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Are You Meletus Or Socrates?

Each of us, right now, is presented with a choice: to be Meletus or Socrates. Most of us haven’t heard about Meletus and so, to be on the safe side, we may incline toward Socrates. But that is the dangerous option, as will be seen shortly.

Meletus

Meletus is one of Socrates’s accusers in Plato’s Apology, the dramatic text whose protagonist Socrates will be tried and convicted–perhaps–for corrupting the souls of the youth and for believing in other gods (or for not believing in any gods at all) or perhaps for reasons of slander or perhaps for political reasons.

In his cross examination of Meletus, Socrates is groping for a concept that, I suspect, was not yet available to Classical Athens because, I conjecture further, it hadn’t yet been invented. Among other things, Socrates charges Meletus with “dealing frivolously with serious matters,” and what we see, in the brief dialogue that ensues, is just this–and a whole lot more.

Meletus panders to the jurors, cheerleading them, saying whatever is most likely to achieve a guilty verdict. You might think: “Well, that’s just how the law court works,” and without a doubt you have a point. Yet, it can be seen, Socrates is trying to make a larger point stick.

This starts to become clearer as Socrates demonstrates that Meletus is not being consistent. In the initial charges, Meletus alleged that Socrates believed in divine beings that are different from those in Athens. In the trial, however, he states that Socrates doesn’t believe in any gods at all and thus is what, in later centuries, would come to be called an “atheist.” For one engaged earnestly in Socratic dialogue, falling into contradiction means something. It means that some premise must be false, and often it implies that the initial proposal must be discarded or revised. A contradiction has consequences, has teeth.

But not so for Meletus. He just doesn’t care. Specifically, he just doesn’t care either way. Tell the truth? Good enough. Lie? All right. Confabulate? Fine by me.

Are you starting to see Socrates’s point? Meletus is essentially a bullshit artist, and bullshitting, as Harry Frankfort sought to show in On Bullshit, is not only pervasive in modern culture; it is also pernicious. The truth gleaned from The Apology is that if you have no care whatsoever for the truth and if, to boot, you’re too thoughtless to even want to care one way or another about investigating the truth, then you can have no care for the souls of the youth. We can generalize this conclusion: then you can have no care about the souls of any human being. Worse, your carelessness and thoughtfulness, once these become grist for bullshitting, actually corrodes others’ characters.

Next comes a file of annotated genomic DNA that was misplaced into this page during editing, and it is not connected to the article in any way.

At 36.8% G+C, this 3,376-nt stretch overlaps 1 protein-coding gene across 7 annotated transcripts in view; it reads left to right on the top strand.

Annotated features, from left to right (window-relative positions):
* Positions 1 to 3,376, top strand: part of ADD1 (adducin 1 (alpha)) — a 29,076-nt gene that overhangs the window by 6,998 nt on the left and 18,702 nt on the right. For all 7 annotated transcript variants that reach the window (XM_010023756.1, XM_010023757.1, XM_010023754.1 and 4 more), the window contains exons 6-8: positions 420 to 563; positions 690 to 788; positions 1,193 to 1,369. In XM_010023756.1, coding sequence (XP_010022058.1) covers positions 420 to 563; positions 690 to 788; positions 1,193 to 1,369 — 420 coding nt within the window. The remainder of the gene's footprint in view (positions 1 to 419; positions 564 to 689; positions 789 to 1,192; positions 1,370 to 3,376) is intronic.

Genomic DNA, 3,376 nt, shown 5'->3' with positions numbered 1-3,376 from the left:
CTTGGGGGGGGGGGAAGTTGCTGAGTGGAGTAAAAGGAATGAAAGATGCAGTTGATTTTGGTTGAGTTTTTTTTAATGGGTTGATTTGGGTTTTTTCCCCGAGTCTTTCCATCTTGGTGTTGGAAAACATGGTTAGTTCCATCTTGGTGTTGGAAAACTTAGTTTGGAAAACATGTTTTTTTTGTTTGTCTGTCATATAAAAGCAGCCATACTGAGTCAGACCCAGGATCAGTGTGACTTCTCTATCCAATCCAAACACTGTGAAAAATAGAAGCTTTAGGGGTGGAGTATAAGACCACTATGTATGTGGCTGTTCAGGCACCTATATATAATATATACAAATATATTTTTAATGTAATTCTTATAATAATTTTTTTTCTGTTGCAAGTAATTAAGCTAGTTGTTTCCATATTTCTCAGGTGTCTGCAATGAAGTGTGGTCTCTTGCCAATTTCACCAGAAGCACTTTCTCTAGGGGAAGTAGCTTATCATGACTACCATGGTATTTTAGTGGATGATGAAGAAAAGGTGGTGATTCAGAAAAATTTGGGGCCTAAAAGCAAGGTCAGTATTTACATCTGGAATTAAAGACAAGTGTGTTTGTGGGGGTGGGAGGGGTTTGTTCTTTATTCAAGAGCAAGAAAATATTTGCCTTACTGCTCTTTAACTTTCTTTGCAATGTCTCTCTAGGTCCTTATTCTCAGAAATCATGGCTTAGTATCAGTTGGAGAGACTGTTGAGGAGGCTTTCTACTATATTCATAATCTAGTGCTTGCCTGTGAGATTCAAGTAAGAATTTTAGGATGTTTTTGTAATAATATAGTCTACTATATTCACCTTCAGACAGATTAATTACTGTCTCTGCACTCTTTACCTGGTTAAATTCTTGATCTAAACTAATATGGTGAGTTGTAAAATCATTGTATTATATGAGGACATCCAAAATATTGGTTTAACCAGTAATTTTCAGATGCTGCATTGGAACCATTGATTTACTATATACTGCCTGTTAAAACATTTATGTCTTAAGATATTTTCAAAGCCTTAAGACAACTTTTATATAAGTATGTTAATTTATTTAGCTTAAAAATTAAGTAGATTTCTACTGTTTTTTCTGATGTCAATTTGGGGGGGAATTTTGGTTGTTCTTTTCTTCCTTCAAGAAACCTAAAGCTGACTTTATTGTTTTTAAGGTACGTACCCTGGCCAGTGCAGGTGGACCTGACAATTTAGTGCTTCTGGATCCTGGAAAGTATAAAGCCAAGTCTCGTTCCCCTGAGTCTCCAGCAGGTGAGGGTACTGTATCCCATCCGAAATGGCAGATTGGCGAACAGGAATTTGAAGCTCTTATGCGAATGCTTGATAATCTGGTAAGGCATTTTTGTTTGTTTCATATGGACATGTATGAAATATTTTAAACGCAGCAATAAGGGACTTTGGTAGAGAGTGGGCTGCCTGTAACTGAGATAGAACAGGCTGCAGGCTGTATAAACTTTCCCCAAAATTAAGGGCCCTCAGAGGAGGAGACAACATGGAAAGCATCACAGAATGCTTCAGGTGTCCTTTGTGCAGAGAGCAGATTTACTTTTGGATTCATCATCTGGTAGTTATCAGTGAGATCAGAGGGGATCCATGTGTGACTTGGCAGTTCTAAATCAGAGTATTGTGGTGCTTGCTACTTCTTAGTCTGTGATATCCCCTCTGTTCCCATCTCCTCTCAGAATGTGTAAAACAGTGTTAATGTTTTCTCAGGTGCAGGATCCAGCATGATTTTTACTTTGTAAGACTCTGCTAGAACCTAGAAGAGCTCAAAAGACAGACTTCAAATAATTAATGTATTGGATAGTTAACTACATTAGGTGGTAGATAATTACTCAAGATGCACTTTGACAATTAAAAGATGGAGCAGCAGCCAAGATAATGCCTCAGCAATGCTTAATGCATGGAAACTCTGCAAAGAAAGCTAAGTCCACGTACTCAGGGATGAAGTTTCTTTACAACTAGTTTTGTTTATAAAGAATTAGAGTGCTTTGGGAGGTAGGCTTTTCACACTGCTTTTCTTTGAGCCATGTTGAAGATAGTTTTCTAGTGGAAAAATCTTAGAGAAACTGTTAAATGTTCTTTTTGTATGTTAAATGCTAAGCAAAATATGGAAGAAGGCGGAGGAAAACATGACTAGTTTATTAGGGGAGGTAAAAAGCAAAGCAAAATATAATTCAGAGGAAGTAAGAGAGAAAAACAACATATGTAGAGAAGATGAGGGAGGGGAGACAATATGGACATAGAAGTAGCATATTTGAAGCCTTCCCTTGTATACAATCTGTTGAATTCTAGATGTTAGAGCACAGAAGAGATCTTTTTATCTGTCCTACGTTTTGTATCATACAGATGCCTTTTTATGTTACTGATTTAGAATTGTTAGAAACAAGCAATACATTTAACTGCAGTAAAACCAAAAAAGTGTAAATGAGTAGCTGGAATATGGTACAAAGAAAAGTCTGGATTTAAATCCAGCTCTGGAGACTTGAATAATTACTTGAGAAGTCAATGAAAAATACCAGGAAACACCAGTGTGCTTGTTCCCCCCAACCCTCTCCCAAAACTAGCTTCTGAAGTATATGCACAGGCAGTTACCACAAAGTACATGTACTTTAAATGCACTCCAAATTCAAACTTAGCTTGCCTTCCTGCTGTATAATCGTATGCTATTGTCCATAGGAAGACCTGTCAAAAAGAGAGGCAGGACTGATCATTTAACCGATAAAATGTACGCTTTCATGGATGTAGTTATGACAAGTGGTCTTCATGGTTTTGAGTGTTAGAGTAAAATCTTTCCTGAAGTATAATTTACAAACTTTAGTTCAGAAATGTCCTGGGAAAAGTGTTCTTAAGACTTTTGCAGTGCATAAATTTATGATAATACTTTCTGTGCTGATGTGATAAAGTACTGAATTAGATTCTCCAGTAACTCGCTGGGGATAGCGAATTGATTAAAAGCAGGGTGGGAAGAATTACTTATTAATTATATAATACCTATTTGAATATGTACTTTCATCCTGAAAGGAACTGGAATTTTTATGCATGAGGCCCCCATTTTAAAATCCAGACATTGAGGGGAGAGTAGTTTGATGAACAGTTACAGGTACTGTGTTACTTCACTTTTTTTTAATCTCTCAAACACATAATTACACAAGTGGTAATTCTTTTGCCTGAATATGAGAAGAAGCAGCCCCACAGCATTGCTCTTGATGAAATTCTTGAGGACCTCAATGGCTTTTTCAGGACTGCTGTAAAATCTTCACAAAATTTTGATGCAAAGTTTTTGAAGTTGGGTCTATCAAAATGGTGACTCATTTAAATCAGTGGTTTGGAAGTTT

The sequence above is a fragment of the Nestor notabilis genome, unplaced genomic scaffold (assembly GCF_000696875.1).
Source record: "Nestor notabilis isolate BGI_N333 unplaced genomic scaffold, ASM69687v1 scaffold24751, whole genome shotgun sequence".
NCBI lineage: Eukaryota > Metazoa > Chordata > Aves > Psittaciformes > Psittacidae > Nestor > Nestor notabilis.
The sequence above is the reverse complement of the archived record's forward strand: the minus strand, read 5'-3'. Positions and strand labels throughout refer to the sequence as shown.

Using the words available to him, Socrates calls Meletus “a jester,” but Meletus is much worse than that. Because a jester recognizes that he’s acting in jest and thus holds onto some point of reference called “truth” or “truths” whereas a bullshitter does not.

If you think that Meletus is just a fictional character or a historical personage, think again: Meletus is all around us. Observe on social media, in organizations, in political forums how a lack of any genuine care for the truth makes possible the power-driven theatricality–the optics of Instagram, the kudos for leaders at Google, the strict bullshit of a Trump–that Alasdair MacIntyre sought to skewer in his book After Virtue (1981). The Meletuses of the world are like acid: given enough time, they’ll eat through everything but not because all becomes strictly frivolous. No, because all becomes idolatry as the frivolous masquerades increasingly in the guise of “serious matters” or “ultimate concerns.” In the end and by such means, the ultimate becomes veiled.

Or Socrates

Much can be said, and has already been said, about the figure of Socrates, but one seminal, albeit oft-repeated, thing must be reasserted in this context. “Socrates” or “Socratic” is the name we give to anybody who relentlessly investigates her own beliefs with a view to realizing that she doesn’t know what she she thought she did. These were just presumptions or strong convictions–all the way down. She’s empty-handed. Period.

If you’re Socratic through and through, then you start to see–at first dimly but then with greater clarity–that you don’t know how to live; that you don’t have any reason to believe that others do either; that, to be utterly candid, you’re pretty much clueless and therefore–and this too is certain to you–routeless. To say that you’re confused is an understatement.